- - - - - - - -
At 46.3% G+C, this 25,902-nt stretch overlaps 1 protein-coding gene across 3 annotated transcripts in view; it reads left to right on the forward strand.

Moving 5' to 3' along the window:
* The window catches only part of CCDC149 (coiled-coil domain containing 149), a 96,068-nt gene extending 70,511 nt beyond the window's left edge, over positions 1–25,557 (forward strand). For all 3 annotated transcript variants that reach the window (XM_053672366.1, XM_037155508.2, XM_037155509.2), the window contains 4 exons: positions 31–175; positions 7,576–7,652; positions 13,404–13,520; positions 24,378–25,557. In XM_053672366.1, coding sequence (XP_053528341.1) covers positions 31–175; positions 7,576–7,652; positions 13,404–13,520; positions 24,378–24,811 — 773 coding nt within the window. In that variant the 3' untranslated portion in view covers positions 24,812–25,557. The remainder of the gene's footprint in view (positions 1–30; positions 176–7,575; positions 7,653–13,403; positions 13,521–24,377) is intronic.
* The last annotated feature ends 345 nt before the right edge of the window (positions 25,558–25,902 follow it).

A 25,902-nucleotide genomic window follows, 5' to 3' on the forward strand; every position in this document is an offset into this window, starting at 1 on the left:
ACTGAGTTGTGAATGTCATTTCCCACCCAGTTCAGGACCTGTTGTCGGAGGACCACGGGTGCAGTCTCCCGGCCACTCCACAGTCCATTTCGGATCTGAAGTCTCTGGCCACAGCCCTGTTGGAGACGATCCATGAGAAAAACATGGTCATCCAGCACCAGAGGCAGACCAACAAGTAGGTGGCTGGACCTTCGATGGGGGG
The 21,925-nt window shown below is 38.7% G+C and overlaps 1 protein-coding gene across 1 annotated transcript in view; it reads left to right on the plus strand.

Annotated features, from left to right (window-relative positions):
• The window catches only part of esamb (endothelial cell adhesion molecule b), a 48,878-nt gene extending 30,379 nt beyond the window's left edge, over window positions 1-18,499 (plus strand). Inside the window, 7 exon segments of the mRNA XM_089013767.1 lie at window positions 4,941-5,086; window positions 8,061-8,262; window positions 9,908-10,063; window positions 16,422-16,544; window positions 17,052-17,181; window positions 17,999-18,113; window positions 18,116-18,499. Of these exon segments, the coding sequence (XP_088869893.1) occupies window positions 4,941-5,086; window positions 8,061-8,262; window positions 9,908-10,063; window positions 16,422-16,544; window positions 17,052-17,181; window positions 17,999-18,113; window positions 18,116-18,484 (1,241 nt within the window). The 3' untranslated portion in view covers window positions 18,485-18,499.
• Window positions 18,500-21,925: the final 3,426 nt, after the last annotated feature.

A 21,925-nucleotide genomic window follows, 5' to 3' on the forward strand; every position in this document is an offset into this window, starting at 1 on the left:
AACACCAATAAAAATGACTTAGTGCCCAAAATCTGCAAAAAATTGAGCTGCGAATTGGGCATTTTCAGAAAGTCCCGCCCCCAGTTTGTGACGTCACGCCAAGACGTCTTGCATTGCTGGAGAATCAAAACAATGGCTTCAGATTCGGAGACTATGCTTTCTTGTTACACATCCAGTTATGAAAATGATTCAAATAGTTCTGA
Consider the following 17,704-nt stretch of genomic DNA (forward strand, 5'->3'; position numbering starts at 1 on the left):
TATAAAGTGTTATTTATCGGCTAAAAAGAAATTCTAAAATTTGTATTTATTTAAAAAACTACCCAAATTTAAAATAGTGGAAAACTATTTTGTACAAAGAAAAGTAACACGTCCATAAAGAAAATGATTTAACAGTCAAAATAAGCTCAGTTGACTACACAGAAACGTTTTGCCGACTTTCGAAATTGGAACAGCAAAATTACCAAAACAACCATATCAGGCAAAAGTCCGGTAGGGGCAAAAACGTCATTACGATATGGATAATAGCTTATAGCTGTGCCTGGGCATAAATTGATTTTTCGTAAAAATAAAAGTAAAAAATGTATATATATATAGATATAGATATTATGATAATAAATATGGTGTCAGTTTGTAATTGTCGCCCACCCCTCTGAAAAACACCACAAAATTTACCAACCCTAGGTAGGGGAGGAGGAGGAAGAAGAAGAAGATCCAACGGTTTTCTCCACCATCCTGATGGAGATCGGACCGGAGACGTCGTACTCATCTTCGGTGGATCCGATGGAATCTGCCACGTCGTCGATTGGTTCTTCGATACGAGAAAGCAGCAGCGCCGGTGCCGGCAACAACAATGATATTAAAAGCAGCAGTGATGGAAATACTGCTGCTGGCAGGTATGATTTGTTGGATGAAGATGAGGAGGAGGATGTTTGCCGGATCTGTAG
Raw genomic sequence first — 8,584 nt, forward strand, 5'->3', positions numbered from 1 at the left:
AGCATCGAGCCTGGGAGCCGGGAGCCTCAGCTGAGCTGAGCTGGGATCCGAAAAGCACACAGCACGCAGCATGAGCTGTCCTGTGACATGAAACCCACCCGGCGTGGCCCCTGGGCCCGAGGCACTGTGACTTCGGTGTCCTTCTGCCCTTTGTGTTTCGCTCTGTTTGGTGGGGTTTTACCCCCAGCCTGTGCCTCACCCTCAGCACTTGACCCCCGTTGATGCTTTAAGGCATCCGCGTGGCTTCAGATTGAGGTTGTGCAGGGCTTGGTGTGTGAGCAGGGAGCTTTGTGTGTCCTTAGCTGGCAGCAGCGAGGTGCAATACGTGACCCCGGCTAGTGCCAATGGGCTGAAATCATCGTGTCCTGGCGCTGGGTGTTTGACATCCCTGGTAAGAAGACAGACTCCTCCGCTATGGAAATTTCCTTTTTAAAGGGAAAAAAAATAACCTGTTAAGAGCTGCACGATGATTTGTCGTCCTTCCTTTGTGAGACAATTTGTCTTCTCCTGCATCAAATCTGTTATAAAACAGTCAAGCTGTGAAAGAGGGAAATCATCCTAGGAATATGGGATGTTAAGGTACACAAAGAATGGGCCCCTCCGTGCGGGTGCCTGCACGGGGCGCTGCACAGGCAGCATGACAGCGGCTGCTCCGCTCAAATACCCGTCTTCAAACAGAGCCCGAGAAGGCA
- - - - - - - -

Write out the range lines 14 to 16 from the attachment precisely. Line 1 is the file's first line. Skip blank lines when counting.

TATAAAGTGTTATTTATCGGCTAAAAAGAAATTCTAAAATTTGTATTTATTTAAAAAACTACCCAAATTTAAAATAGTGGAAAACTATTTTGTACAAAGAAAAGTAACACGTCCATAAAGAAAATGATTTAACAGTCAAAATAAGCTCAGTTGACTACACAGAAACGTTTTGCCGACTTTCGAAATTGGAACAGCAAAATTACCAAAACAACCATATCAGGCAAAAGTCCGGTAGGGGCAAAAACGTCATTACGATATGGATAATAGCTTATAGCTGTGCCTGGGCATAAATTGATTTTTCGTAAAAATAAAAGTAAAAAATGTATATATATATAGATATAGATATTATGATAATAAATATGGTGTCAGTTTGTAATTGTCGCCCACCCCTCTGAAAAACACCACAAAATTTACCAACCCTAGGTAGGGGAGGAGGAGGAAGAAGAAGAAGATCCAACGGTTTTCTCCACCATCCTGATGGAGATCGGACCGGAGACGTCGTACTCATCTTCGGTGGATCCGATGGAATCTGCCACGTCGTCGATTGGTTCTTCGATACGAGAAAGCAGCAGCGCCGGTGCCGGCAACAACAATGATATTAAAAGCAGCAGTGATGGAAATACTGCTGCTGGCAGGTATGATTTGTTGGATGAAGATGAGGAGGAGGATGTTTGCCGGATCTGTAG
Raw genomic sequence first — 8,584 nt, forward strand, 5'->3', positions numbered from 1 at the left:
AGCATCGAGCCTGGGAGCCGGGAGCCTCAGCTGAGCTGAGCTGGGATCCGAAAAGCACACAGCACGCAGCATGAGCTGTCCTGTGACATGAAACCCACCCGGCGTGGCCCCTGGGCCCGAGGCACTGTGACTTCGGTGTCCTTCTGCCCTTTGTGTTTCGCTCTGTTTGGTGGGGTTTTACCCCCAGCCTGTGCCTCACCCTCAGCACTTGACCCCCGTTGATGCTTTAAGGCATCCGCGTGGCTTCAGATTGAGGTTGTGCAGGGCTTGGTGTGTGAGCAGGGAGCTTTGTGTGTCCTTAGCTGGCAGCAGCGAGGTGCAATACGTGACCCCGGCTAGTGCCAATGGGCTGAAATCATCGTGTCCTGGCGCTGGGTGTTTGACATCCCTGGTAAGAAGACAGACTCCTCCGCTATGGAAATTTCCTTTTTAAAGGGAAAAAAAATAACCTGTTAAGAGCTGCACGATGATTTGTCGTCCTTCCTTTGTGAGACAATTTGTCTTCTCCTGCATCAAATCTGTTATAAAACAGTCAAGCTGTGAAAGAGGGAAATCATCCTAGGAATATGGGATGTTAAGGTACACAAAGAATGGGCCCCTCCGTGCGGGTGCCTGCACGGGGCGCTGCACAGGCAGCATGACAGCGGCTGCTCCGCTCAAATACCCGTCTTCAAACAGAGCCCGAGAAGGCA